Trade remedies are the most common and important means by which a national government may, consistent with its World Trade Organization (WTO) obligations, increase tariffs on an imported product above the “most favored nation” levels that the government agreed to apply generally to the imports of that product from all other WTO members. There are three types of trade remedy measures: antidumping duties, countervailing duties, and safeguards. Antidumping proceedings determine whether a foreign nation’s exporters have sold goods in the investigating government’s market at “less than fair value” (i.e., at “dumped” prices) and thereby caused “material injury” to the domestic industry making that same product. Countervailing duty proceedings determine whether foreign exporters’ goods have been unfairly subsidized by their government and are similarly injurious. Safeguards determine whether global imports of a particular good have surged and are a substantial cause of “serious injury” to the domestic industry. Antidumping actions account for the vast majority—approximately 80 to 90 percent—of all trade remedy measures imposed by WTO members.5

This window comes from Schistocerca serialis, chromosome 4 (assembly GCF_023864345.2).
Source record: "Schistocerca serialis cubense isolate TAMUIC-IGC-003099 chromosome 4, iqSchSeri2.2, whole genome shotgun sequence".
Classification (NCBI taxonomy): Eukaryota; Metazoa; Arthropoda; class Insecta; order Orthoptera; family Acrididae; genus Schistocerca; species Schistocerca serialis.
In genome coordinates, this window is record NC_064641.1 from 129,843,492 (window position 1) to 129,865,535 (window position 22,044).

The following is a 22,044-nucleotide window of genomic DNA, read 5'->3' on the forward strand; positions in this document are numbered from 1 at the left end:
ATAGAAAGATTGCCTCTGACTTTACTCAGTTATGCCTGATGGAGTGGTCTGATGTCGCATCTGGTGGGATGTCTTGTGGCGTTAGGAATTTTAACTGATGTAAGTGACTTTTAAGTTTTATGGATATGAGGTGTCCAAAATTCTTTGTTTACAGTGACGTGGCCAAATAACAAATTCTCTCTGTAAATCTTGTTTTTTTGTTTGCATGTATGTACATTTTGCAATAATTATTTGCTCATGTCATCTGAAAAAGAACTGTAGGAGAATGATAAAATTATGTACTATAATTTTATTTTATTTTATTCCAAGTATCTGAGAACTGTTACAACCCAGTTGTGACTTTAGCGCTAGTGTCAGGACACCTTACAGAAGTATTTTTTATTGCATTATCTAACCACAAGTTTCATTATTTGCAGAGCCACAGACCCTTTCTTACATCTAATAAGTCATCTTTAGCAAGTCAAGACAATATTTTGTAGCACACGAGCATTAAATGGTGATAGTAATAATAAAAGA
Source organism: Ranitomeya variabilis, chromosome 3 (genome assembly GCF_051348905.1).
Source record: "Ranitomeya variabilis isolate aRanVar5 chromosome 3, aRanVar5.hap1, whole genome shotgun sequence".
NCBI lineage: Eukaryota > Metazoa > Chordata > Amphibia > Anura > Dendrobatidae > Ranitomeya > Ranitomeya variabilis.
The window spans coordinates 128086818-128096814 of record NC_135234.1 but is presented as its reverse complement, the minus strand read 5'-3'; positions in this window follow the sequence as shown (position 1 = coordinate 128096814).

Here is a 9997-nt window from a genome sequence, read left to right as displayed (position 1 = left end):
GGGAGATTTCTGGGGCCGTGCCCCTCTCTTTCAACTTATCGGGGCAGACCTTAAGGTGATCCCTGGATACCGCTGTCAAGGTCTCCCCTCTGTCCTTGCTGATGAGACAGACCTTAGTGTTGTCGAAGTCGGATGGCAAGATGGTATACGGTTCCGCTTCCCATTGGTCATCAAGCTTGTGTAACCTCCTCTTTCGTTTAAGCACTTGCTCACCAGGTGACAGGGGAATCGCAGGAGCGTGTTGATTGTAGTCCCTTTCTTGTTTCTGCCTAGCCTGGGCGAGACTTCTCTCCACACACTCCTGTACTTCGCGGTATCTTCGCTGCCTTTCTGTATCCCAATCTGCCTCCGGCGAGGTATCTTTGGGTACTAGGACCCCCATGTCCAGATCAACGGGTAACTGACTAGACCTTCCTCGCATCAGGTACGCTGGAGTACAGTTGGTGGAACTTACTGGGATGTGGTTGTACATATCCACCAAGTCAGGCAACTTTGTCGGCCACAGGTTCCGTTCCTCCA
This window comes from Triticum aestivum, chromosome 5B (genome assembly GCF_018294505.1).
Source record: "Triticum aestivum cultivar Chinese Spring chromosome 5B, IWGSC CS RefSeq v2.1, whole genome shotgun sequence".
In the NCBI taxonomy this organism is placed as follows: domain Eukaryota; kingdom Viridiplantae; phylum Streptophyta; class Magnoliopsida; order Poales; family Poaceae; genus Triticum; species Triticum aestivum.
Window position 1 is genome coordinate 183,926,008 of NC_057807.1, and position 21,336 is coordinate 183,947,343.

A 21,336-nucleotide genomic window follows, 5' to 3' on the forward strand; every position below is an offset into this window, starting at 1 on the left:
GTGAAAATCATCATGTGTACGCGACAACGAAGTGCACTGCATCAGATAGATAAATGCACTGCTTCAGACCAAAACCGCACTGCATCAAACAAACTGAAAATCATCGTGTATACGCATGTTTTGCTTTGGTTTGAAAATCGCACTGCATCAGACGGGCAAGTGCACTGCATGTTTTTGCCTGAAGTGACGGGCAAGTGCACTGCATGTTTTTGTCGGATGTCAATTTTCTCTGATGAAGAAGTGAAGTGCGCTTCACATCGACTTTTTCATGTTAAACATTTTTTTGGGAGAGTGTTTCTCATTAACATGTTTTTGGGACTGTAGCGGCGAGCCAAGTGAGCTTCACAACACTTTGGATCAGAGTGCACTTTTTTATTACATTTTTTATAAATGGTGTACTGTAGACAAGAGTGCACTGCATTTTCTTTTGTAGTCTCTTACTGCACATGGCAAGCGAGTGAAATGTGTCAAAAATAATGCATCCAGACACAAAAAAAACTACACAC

In the United States, the Tariff Act of 1930 permits domestic industries and labor unions to petition the government for trade remedies protection. Antidumping and countervailing duty petitions target a specific imported product within an industry and can involve one or more trading partners. Once a petition is filed, the U.S. International Trade Commission (USITC) determines whether it satisfies the relevant statutory requirements for initiating an investigation. If the investigation is initiated (as is almost always the case), the USITC conducts a preliminary investigation to determine whether imports have caused material injury to the domestic industry or retarded its establishment. If the USITC’s preliminary determination is affirmative, the U.S. Department of Commerce continues the investigation to determine whether subject imports have been dumped or subsidized and, if so, the duty rate that would need to be applied to those imports to offset the level of dumping or subsidization. The final duty rates calculated by the Commerce Department are ultimately applied to subject imports following the USITC’s final affirmative determination of material injury. Duty rates vary widely by country, exporter, and product, but they can be significant and, in many cases, prohibitive.
Safeguard investigations, which are much less common in the United States, target global imports of a certain product and are conducted entirely by the USITC. Duties may be imposed by the president (advised by the Office of the U.S. Trade Representative) following an affirmative USITC determination of a surge in those imports and serious injury therefrom.